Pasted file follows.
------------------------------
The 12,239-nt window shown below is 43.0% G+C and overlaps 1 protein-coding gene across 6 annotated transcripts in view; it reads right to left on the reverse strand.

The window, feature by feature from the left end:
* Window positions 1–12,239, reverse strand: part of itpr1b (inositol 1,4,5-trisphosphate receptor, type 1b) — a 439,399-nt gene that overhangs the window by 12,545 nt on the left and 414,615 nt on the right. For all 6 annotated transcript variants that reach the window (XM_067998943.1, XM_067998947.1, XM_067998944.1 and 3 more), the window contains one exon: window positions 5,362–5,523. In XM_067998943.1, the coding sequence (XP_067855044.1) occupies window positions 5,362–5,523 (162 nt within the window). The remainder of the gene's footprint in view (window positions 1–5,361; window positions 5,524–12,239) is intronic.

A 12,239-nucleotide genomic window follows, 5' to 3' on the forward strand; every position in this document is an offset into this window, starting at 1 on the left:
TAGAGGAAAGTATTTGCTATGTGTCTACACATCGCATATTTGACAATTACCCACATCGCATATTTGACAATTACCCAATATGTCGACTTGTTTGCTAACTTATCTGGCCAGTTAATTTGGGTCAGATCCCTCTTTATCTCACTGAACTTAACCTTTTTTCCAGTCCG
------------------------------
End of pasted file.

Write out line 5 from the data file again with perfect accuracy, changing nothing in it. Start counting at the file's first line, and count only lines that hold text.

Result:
TAGAGGAAAGTATTTGCTATGTGTCTACACATCGCATATTTGACAATTACCCACATCGCATATTTGACAATTACCCAATATGTCGACTTGTTTGCTAACTTATCTGGCCAGTTAATTTGGGTCAGATCCCTCTTTATCTCACTGAACTTAACCTTTTTTCCAGTCCG